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Vol. 56, No. 17                August 20, 2004
[Sandia National Laboratories]

Albuquerque, New Mexico 87185-0165    ||   Livermore, California 94550-0969
Tonopah, Nevada; Nevada Test Site; Amarillo, Texas

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F14 on carrier flight deck

Nonproliferation measures inspect train cargoes Conferring on Global Nuclear Futures
Sandia assists Navy in shaping future of aircraft carrier operations by gathering, analyzing data Nonproliferation experts helping foreign governments lock up dirty-bomb ingredients Global Nuclear Future offers comprehensive
energy vision

Sandia assists Navy in shaping future of aircraft carrier operations by gathering, analyzing data

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By Michael Padilla

Sandia is helping the US Navy create the next generation of aircraft carriers by reviewing and analyzing current Carrier Air Wing (CVW) flight operations, maintenance, and support functions.

The primary goal of Sandia’s project is to assist the Navy in achieving manpower reductions of at least 10 to 30 percent while increasing the amount of technology on board an aircraft carrier to reduce the overall workload per sailor.
“We will be probing each of these areas to find ways to maintain or improve airwing performance while reducing personnel and making the remaining jobs more desirable,” says Jeff Brewer (6861), principal investigator. “This will be done while simultaneously improving the airwing staffing decision-making process.”

The first phase of the project is a four-month evaluation of current Navy air wing operations, structure, and improvement alternatives. The second is a six-month phase in which Sandia will conduct an in-depth analysis of the alternatives established during the evaluation.
Sandia is assisting with the Navy’s CVN 21 program to develop the next-generation aircraft carrier. The actual carrier that will result in FY 2013 or 2014 will be designated as the CVN 78, the Navy’s 78th aircraft carrier.

“The idea is not to simply have fewer people on board who work harder than previous crews,” says Jeff, “but to enable organizational changes, technology improvements, and work practice changes to achieve the desired operational capability of the airwing and make jobs more desirable for the personnel in the system.”

The Sandia team will be reviewing Navy documentation for aircraft currently in use and those anticipated to be in service in 2020.
The team will discuss how flight operations, maintenance, and other support operations are performed both in the Atlantic and Pacific fleets. Jeff says there are differences between documented procedures and actual practice revealed by subject matter experts within the two fleets.

Sandia will work with various Navy teams that have developed computational models of how these operations are currently performed. The team will work with the designers of the new aircraft carrier to generate substantial changes that may improve flight operations and support functions.
Sandia will also be gathering raw data by observing flight operations, maintenance, and support tasks.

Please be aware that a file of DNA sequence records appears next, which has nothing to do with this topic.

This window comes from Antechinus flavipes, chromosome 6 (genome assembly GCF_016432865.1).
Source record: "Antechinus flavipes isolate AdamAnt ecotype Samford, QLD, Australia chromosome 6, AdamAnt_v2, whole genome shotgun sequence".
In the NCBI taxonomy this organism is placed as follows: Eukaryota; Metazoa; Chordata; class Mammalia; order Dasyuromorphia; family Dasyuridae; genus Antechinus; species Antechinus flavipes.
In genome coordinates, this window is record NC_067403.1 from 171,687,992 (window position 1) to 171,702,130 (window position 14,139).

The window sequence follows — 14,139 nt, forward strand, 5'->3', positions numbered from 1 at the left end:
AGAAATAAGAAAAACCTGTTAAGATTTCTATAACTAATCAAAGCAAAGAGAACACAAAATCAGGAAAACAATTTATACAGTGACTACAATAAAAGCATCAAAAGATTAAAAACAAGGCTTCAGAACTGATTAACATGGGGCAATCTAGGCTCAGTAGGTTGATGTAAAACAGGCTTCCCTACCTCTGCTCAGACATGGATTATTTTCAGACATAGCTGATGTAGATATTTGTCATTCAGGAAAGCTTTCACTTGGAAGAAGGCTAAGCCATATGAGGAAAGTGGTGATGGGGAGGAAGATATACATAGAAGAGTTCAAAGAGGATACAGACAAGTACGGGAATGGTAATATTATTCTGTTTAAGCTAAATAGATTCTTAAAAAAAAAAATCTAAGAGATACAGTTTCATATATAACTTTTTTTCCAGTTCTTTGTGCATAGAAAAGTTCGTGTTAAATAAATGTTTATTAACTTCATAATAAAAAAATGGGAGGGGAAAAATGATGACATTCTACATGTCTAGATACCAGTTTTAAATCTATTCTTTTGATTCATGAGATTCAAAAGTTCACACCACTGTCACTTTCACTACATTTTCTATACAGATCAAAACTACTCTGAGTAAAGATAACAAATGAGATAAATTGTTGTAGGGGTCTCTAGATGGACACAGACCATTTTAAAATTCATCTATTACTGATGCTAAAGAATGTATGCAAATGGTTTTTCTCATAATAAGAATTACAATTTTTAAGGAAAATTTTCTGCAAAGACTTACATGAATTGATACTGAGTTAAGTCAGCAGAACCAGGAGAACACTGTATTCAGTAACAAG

Items of particular interest include the definitions and scope of the tasks and functions performed within individual jobs, and staffing levels for various types of jobs and tasks. This includes formal schooling, on-the-job training, self-study, testing of skills involved to prepare people for those jobs, and the tools and techniques used to execute these tasks.

In-depth analysis

Jeff says the actual execution methods for flight operations, support jobs, and the design of the spaces aboard current aircraft carriers where these tasks are performed will be analyzed. This knowledge will be combined with the designs envisioned for the next-generation aircraft carrier. The complexity of carrier flight operations and the associated support functions require an unusually high level of system understanding and computational modeling to achieve optimal combinations of personnel, equipment, and procedures.

“The concept of operations under which an aircraft carrier is asked to function can change rapidly,” Jeff says. “There currently isn’t a detailed, rapid, and robust analytical tool for probing this particular complex system.”

System of systems

Creating a “system of systems” analysis capability that enables greater quantitative understanding of the aircraft carrier environment is key to the project, says Jeff.

System of systems refers to a collection of systems that result in emergent behaviors that cannot be explained by individual system analysis.
This includes monitoring system performance at a sufficient level of detail and enabling rapid “what if” or tradeoff analyses to aid in decision making by Navy leaders.

In this project, building a comprehensive system of systems capability to monitor and analyze carrier air wing operations may involve linking a number of computer models that have been developed independently. In addition, new models may be built where necessary, and merged into a computational architecture that becomes a system-wide metric-based computational engine including a mix of discrete event simulation and optimization algorithms, says Jeff.